We’ll need a little background to sort out this second part. Who is/was Ayers? The implication is that he’s a questionable dude, and by juxtaposition he ought to be questionable in relation to the economy, since that’s what the first part of the sentence was about and we’re offering friendly credit for unarticulated connections. Actually, he was a member of the Weather Underground, and by all accounts an especially effective version of the kind of narcissistic righteous asshole the 60’s counterculture produced in abundance. But he’s mostly over all that now and working for progressive causes within the law, which is where Obama found him. So unless Palin’s thinking is extraordinarily subtle, there is no logical connection between the first part of the sentence, concern about the economy, and the second part, Barack hangs out with mainstreamed former domestic terrorists.

In an analytic philosopher’s fantasy world I just made a decisive demonstration there. In real life I wasted ten minutes I’ll never get back. Political speech is not propositional, it’s rhetorical. In order to see if Palin is showing us something about her ability to think and speak clearly, we need to break down the sentence in terms of emotion-generating words and associations.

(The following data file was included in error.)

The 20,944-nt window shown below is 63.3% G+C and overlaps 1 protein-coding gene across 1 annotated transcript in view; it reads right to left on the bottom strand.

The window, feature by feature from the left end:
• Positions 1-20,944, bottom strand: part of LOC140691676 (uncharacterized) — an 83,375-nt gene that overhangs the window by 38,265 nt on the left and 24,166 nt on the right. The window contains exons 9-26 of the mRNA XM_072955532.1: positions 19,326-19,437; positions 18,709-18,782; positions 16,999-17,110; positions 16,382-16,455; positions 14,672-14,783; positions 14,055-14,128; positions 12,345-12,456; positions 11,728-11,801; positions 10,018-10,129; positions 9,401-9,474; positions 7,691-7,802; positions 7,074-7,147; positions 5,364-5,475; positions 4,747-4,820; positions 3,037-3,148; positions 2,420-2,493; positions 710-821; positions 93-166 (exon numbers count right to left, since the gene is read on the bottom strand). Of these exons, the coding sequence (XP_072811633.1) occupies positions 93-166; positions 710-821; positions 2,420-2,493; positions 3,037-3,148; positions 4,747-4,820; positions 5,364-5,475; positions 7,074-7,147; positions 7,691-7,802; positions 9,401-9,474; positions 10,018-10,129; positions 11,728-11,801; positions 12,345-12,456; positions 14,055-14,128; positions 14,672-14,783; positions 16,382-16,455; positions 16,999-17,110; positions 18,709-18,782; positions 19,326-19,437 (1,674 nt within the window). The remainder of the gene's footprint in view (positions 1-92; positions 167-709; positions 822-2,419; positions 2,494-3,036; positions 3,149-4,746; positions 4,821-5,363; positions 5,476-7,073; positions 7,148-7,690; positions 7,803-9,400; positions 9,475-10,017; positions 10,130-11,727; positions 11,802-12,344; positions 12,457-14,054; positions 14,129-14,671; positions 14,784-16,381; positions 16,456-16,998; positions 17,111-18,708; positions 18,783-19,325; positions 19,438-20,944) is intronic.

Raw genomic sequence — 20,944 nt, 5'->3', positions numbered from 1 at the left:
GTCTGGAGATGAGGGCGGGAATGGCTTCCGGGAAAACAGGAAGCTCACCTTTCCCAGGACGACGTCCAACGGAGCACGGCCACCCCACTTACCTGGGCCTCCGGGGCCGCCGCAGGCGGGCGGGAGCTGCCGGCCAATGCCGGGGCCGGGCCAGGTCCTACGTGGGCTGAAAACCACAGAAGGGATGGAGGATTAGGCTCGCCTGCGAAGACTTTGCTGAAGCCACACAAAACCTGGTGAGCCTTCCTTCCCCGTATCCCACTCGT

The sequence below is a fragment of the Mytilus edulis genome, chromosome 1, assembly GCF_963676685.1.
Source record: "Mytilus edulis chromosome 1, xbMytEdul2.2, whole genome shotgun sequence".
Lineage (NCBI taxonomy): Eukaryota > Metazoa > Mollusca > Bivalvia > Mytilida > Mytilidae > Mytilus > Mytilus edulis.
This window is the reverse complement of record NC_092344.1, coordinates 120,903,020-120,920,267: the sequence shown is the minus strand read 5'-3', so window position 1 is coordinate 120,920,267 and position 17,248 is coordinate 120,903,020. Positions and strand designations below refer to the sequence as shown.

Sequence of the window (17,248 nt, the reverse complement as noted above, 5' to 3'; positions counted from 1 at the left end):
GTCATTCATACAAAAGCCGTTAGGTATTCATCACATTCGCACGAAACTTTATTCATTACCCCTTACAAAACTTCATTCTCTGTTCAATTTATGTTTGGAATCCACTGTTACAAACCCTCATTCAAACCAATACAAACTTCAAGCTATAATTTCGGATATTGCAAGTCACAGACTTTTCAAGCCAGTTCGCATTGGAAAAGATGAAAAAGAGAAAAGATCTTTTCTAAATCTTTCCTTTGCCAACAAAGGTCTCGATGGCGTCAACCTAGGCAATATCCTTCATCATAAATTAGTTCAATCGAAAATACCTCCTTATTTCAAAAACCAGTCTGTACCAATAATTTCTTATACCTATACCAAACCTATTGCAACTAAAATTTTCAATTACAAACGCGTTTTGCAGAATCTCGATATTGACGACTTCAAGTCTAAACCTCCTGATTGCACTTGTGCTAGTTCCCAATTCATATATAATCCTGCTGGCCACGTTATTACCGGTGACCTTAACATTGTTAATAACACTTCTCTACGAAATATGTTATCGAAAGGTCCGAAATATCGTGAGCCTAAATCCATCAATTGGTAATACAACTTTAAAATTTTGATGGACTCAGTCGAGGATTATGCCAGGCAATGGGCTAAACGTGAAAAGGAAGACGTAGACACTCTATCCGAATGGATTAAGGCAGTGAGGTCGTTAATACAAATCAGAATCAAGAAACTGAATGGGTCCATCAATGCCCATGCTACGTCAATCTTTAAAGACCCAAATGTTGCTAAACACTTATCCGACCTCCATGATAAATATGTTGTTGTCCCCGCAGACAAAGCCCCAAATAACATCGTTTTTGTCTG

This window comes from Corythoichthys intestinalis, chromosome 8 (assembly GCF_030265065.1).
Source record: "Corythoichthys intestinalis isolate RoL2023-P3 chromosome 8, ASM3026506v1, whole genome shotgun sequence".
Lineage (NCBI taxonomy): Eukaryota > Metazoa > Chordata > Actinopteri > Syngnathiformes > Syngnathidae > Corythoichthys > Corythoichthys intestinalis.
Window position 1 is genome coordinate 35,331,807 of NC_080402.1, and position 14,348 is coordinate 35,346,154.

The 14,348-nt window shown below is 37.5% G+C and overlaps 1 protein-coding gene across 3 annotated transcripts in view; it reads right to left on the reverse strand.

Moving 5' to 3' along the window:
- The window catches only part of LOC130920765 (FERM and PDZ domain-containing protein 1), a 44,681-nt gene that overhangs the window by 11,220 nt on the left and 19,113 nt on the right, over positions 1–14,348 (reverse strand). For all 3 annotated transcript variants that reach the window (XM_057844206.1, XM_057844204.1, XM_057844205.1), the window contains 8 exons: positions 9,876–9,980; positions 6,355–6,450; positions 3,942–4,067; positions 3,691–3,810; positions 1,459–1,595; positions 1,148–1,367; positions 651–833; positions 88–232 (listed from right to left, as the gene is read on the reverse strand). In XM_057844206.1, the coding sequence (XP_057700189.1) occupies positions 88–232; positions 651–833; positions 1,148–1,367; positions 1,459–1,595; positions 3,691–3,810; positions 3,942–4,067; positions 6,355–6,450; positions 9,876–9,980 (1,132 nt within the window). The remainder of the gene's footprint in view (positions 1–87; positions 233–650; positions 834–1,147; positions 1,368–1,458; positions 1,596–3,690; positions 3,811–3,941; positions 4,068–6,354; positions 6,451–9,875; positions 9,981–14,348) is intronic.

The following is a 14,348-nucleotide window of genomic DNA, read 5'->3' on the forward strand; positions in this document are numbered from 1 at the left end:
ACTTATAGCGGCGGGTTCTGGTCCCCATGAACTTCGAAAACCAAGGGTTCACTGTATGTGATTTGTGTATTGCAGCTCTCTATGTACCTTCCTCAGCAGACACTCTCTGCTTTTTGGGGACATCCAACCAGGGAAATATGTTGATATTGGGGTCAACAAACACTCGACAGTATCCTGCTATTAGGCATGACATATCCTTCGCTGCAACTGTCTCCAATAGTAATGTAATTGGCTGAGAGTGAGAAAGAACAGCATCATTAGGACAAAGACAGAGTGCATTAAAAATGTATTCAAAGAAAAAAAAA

Here’s the sequence: economy, care; terrorism, worry. Nice. I care about the economy and I’ve had seven years of instruction in worrying about terrorism, so at the emotional level Palin’s pretty much got me pegged. There are probably a lot more words there than my lizard brain would prefer, but we’ve got a solutions and three proposings, which is good. And although the second part does not logically connect with the first part, the connecting clause asserts “it is relevant to connect that association,” so if I’m nodding along I might as well not stop now. Then we’ve got invocations of truthfulness and judgment, two of the high holy words, and finally three accusatory yous, pointing a finger out at the audience as I tell my students not to do, putting us one-down to her judicial authority for one more splash of productive anxiety before the relief of remembering that the pronoun reference is Obama kicks in.